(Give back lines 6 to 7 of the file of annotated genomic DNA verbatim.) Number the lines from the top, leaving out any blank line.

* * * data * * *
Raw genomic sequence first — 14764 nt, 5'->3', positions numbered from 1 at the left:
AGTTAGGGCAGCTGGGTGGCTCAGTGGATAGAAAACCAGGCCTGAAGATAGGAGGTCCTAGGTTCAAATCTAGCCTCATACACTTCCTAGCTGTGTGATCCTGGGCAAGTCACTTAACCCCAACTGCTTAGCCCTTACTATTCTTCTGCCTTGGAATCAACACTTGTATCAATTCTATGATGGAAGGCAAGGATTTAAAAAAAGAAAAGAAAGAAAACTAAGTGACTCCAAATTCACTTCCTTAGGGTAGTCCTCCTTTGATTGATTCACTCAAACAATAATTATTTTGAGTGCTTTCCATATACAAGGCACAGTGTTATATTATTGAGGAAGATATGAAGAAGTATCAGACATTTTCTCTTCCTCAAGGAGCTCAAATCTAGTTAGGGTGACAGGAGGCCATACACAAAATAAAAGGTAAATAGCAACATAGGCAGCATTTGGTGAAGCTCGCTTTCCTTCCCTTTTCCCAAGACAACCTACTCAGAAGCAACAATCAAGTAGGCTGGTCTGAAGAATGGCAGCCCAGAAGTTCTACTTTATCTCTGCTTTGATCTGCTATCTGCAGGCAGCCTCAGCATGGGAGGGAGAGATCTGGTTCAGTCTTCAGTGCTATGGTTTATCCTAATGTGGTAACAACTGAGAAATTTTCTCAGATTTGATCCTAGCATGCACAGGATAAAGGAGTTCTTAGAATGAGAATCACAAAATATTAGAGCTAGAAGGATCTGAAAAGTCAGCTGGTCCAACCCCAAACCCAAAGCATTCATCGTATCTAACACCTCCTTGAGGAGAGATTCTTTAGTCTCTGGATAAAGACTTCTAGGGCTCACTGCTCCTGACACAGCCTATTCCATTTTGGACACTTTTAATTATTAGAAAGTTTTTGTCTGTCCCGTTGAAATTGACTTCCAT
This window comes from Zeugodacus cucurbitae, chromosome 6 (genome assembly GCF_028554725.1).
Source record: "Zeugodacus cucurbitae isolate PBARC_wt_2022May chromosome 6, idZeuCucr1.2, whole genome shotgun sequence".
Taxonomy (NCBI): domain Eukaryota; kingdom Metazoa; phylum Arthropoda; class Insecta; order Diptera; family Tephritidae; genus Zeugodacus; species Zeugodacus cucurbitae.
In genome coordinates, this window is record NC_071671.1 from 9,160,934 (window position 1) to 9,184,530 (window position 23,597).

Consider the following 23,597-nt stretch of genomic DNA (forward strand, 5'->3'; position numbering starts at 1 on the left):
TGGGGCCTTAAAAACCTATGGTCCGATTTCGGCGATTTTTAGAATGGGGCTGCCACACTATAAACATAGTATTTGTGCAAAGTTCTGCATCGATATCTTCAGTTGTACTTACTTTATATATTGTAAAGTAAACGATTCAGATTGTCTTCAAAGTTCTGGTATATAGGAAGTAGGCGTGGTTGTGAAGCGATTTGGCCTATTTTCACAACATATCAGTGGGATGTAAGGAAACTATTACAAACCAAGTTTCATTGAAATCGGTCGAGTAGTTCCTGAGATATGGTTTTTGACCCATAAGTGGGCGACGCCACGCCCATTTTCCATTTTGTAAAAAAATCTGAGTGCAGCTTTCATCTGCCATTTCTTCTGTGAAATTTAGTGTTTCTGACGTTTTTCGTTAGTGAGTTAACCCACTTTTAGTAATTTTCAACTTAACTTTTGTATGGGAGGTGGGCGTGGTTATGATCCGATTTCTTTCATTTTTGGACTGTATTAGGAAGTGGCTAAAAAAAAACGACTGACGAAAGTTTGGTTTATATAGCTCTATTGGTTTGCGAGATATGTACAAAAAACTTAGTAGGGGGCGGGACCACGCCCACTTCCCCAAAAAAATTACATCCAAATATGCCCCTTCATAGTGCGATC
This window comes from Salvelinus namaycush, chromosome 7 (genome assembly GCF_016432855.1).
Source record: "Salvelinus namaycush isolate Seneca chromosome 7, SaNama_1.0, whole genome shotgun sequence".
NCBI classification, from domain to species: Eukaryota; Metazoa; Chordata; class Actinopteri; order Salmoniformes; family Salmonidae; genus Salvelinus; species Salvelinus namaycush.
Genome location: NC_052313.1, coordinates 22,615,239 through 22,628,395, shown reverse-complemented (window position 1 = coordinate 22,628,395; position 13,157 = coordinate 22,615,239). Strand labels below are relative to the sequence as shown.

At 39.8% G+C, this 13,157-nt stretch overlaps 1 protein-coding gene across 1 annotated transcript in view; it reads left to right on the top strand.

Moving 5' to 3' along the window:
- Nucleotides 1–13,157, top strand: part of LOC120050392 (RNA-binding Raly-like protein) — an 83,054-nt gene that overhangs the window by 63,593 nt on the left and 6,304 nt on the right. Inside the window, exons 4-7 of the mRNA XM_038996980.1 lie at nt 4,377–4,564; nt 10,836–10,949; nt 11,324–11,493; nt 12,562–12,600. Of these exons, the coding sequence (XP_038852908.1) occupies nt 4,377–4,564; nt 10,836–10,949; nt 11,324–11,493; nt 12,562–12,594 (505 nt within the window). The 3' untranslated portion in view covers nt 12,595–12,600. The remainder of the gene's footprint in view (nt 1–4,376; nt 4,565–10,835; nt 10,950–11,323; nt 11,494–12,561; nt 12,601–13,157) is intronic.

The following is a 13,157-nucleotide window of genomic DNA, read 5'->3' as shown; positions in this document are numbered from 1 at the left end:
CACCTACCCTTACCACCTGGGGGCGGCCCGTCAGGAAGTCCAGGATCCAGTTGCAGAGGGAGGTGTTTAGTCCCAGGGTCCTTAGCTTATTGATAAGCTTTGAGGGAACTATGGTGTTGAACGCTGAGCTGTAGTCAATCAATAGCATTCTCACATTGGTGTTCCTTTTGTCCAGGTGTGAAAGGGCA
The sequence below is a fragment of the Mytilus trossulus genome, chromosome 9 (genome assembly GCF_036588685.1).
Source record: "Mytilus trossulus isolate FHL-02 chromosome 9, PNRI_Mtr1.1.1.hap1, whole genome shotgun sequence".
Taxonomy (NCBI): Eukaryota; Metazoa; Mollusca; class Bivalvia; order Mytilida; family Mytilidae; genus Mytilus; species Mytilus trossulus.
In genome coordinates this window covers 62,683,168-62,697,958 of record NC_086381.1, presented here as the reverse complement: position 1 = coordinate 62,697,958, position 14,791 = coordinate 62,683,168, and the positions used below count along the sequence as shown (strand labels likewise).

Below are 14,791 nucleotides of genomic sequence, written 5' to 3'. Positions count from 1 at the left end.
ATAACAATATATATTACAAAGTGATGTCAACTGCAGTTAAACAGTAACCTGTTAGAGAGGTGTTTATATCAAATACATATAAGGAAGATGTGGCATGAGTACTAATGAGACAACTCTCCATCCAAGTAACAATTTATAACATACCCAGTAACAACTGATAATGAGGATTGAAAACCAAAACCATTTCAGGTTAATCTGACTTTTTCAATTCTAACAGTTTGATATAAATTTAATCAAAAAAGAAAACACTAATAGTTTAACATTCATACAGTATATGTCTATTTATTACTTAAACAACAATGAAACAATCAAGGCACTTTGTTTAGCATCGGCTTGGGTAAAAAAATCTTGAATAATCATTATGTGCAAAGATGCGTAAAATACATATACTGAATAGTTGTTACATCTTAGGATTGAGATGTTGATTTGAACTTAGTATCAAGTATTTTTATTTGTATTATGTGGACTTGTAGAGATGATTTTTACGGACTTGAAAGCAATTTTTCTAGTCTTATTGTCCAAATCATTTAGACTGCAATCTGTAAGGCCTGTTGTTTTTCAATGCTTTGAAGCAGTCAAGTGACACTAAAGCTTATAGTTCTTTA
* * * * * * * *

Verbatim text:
In genome coordinates, this window is record NC_071671.1 from 9,160,934 (window position 1) to 9,184,530 (window position 23,597).

Consider the following 23,597-nt stretch of genomic DNA (forward strand, 5'->3'; position numbering starts at 1 on the left):